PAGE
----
Rejoice in the Lord always. I will say it again: Rejoice! Let your gentleness be evident to all. The Lord is near. Do not be anxious about anything, but in every situation, by prayer and petition, with thanksgiving, present your requests to God. And the peace of God, which transcends all understanding, will guard your hearts and your minds in Christ Jesus.
- Philippians 4:4-7
“Historians will probably call our era ‘the age of anxiety.’ Anxiety is the natural result when our hopes are centered in anything short of God and His will for us. When we make anything else our goal, frustration and defeat are inevitable. Though we have less to worry about than previous generations, we have more worry. Though we have it easier than our forefathers, we have more uneasiness. Though we have less real cause for anxiety than our predecessors, we are inwardly more anxious. Calloused hands were the badge of the pioneer, but a furrowed brow is the insignia of modern man. God has never promised to remove all our troubles, problems, and difficulties. In fact, sometimes I think the truly committed Christian is in conflict with the society around him more than any other person. Society is going in one direction, and the Christian is going in the opposite direction. This brings about friction and conflict. But God has promised, in the midst of trouble and conflict, a genuine peace, a sense of assurance and security, that the worldly person never knows.”
- Billy Graham, Day by Day with Billy Graham (April 22)
I chose the title of this post after the Mel Brooks movie, High Anxiety, his spoof of thriller movies. It wasn’t his best spoof, with Blazing Saddles and Young Frankenstein being the big hits in my opinion, but it wasn’t that bad. In true spoof fashion, Mel Brooks played a psychiatrist who had a crippling fear of heights, thus High Anxiety, and he worked in a mental institution where the doctors were crazier than the patients, and they had secrets that they would kill to protect – thus, a thriller. Since I was not a thriller fan, my mystery passion is more cozy, police procedural, and such, my wife would lean over and whisper which movie the latest scene was a spoof of. I had seen most of the scenes, either by seeing the movie or watching the trailers, but we’d only been married a couple of years when the Brooks movie came out. It was nice to know that she was worried that I wasn’t laughing enough. I just didn’t think a lot of it was that funny.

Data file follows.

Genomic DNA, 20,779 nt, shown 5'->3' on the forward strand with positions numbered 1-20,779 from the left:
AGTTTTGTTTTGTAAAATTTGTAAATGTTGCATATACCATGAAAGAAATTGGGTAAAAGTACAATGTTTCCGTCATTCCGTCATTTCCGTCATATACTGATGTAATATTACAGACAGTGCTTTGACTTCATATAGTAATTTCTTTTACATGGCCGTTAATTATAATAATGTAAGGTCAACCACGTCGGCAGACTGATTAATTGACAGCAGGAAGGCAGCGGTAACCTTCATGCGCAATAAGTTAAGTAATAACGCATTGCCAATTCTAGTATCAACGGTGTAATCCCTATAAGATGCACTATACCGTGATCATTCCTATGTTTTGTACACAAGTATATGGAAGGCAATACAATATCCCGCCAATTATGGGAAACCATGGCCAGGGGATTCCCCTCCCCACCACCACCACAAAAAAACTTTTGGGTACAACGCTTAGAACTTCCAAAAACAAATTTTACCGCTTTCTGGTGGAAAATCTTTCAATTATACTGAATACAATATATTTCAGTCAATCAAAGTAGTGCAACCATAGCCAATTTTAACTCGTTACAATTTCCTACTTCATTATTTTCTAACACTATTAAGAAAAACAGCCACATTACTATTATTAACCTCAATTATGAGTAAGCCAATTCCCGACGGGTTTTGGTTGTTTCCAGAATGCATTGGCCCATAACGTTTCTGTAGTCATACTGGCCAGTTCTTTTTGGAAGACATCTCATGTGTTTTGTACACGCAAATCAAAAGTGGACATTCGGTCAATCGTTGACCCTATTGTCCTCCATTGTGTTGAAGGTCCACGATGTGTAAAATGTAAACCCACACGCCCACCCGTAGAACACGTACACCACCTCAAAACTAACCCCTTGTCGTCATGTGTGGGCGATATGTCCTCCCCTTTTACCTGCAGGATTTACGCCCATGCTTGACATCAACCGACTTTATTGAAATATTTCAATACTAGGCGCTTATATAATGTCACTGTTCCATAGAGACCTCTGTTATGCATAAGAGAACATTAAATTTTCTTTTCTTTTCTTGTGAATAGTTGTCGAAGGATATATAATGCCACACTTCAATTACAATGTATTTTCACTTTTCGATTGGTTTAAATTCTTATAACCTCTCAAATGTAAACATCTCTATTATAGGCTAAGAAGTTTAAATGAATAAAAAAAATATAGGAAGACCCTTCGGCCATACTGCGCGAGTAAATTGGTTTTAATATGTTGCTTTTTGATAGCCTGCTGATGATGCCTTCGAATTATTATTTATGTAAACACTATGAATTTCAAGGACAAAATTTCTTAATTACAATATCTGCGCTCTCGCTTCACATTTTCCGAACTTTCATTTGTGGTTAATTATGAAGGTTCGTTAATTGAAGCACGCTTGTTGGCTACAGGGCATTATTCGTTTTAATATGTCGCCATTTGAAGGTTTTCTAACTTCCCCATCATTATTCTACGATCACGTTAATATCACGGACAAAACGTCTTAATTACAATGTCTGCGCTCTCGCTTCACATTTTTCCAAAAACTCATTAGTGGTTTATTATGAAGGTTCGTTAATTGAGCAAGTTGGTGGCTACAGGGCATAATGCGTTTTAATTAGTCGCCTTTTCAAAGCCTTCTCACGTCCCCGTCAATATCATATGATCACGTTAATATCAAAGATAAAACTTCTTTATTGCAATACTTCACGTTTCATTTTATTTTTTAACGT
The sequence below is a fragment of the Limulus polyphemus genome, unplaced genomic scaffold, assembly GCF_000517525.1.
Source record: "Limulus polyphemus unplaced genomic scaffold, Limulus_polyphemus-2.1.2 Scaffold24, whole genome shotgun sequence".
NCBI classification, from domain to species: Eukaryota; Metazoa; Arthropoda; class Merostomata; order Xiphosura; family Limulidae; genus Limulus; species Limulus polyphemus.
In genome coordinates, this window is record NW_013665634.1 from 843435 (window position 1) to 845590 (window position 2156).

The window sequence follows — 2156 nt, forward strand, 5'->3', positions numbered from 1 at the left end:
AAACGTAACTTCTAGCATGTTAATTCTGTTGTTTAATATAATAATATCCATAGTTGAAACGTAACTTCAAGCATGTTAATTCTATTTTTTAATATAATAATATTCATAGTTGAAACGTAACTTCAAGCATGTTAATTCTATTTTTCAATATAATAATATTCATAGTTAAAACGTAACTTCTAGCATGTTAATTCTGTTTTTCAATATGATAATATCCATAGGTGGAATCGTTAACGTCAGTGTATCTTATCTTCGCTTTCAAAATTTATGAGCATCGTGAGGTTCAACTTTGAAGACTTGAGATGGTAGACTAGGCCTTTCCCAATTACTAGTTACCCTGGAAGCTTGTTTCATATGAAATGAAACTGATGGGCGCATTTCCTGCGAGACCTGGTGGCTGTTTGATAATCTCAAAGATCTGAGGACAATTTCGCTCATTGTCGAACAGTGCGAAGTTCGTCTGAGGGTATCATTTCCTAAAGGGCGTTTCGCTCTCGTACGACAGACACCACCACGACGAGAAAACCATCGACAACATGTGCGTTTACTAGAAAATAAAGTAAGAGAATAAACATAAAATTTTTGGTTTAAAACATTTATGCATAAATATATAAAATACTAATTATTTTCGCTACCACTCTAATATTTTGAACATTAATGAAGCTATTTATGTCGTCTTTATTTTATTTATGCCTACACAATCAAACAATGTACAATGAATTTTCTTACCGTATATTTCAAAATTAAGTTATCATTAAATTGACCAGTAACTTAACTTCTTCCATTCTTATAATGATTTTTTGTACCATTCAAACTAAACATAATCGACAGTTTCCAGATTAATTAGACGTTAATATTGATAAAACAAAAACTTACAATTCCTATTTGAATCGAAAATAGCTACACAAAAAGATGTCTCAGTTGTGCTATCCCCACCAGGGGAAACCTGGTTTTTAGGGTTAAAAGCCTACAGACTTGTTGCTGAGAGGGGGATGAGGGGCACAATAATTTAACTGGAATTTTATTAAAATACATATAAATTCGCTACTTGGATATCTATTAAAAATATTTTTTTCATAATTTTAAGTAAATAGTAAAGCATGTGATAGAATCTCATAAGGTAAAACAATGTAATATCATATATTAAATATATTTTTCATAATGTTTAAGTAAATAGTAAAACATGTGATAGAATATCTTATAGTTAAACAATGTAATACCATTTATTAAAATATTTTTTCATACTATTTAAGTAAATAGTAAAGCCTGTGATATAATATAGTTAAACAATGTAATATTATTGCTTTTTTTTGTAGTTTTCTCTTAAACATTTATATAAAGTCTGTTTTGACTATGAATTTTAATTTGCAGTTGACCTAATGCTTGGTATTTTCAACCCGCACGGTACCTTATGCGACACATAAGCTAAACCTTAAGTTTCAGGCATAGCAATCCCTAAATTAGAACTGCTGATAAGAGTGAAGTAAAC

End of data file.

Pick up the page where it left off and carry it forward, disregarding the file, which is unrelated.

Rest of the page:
And oops, I used that word, “worried.” My wife does that a lot, but if she has grandchildren to chase, there is a lot less worry. She doesn’t have time to worry. Hmmm. Maybe that is one of the causes of our present day worrying. All the ease that Billy Graham mentioned gives us more free time. Sure, we can do more extracurricular activities, but many of us fill that time with worry and creating new fears that may not be real.